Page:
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Dopaminergic modulation of cognition in ADHD

  • Research type

    Research Study

  • Full title

    Dopaminergic modulation of cognition in adults with Attention-Deficit Hyperactivity Disorder (ADHD)

  • IRAS ID

    148822

  • Contact name

    Samuel Chamberlain

  • Contact email

    src33@cam.ac.uk

  • Sponsor organisation

    Cambridge and Peterborough NHS Foundation Trust (CPFT) and University of Cambridge - Joint Sponsorsh

  • Research summary

    Dopamine is a key neurotransmitter and regulates cognitive functions dependent on fronto-striatal circuitry. Dopamine dysregulation is central to the pathophysiology of Attention-Deficit Hyperactivity Disorder (ADHD), a prevalent and debilitating condition of childhood onset, which persists into adulthood in 40-60% of cases. ADHD is associated with cognitive deficits, readily observable using objective translational tests.

    In the frontal lobes, Catechol-O-methyltransferase (COMT) is the enzyme largely responsible for the inactivation of synaptic dopamine. A common functional polymorphism in the COMT gene (Val substitution at codon 158) results in a ~40% increase in enzymatic activity and thereby reduced cortical dopamine levels. Val carriers exhibit less efficient prefrontal neural signalling and/or relative deficits in executive cognitive functioning.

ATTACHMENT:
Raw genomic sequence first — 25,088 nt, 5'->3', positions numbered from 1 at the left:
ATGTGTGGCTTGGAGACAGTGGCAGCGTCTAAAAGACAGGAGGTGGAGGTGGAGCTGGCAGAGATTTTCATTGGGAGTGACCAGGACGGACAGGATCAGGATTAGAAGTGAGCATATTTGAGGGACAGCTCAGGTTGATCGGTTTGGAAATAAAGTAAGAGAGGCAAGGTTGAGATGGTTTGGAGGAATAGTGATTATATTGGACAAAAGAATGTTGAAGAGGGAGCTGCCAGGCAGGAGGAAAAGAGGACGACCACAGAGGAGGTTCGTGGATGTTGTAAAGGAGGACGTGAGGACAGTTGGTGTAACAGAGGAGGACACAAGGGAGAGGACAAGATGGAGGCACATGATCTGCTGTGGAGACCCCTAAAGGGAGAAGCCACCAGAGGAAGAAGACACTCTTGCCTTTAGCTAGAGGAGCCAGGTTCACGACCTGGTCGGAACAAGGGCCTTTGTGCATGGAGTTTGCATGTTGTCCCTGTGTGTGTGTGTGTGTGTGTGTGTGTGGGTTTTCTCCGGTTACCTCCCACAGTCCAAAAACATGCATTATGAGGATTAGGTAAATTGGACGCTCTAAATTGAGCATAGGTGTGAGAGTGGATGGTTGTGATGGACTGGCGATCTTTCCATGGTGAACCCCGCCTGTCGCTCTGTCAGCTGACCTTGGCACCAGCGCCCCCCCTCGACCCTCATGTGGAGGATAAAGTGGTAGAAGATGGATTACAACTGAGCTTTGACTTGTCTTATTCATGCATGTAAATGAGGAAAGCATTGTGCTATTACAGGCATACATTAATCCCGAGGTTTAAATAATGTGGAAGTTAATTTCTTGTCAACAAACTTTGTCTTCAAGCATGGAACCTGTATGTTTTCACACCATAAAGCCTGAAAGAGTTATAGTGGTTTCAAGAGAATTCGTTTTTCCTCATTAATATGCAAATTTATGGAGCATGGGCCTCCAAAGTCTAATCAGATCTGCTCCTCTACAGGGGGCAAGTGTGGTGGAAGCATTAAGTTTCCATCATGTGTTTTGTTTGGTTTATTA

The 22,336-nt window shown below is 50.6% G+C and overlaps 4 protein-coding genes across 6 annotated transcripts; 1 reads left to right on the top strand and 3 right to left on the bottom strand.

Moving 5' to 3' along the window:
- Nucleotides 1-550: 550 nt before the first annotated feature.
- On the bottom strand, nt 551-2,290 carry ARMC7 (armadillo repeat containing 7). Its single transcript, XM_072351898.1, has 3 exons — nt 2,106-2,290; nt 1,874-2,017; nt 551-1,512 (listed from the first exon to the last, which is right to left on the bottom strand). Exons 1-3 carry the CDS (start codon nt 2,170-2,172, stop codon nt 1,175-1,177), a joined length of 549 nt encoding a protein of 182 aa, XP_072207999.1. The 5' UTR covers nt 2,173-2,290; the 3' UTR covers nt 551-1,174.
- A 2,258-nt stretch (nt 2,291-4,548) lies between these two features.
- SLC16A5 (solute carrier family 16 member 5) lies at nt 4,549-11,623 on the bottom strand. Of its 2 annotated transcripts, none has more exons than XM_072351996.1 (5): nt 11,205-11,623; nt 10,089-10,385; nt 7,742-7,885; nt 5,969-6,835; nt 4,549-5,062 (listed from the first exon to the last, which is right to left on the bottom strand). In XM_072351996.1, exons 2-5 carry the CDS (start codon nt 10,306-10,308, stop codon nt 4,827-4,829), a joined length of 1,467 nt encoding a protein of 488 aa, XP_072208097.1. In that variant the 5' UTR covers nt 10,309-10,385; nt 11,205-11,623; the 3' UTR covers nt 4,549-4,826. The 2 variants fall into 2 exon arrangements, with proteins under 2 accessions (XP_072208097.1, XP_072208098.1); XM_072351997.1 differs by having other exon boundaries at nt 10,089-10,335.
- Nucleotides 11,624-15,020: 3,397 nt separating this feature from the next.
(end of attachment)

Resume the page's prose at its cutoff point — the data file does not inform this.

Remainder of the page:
Tolcapone is a COMT inhibitor that has been found to modulate cognition in healthy volunteers (Apud et al., 2007), especially in individuals with the Val allele of COMT. Unlike stimulant medications, translational research indicates that tolcapone exerts little or no effects on cortical noradrenaline function. The cognitive effects of tolcapone in ADHD have yet to be studied. Given that tolcapone represents a useful dopaminergic probe, and that ADHD is a prototypical disorder of dopaminergic dysregulation and cognitive impairment, this study will examine the effect of single doses of this medication on cognition in ADHD. Cognitive effects of tolcapone will be contrasted to those of single doses of caffeine, the latter being an active control condition associated with enhanced arousal and attentional processing and effects on striatal dopamine release.

  • REC name

    East of England - Cambridge South Research Ethics Committee

  • REC reference

    14/EE/1080

  • Date of REC Opinion

    1 Oct 2014

  • REC opinion

    Further Information Favourable Opinion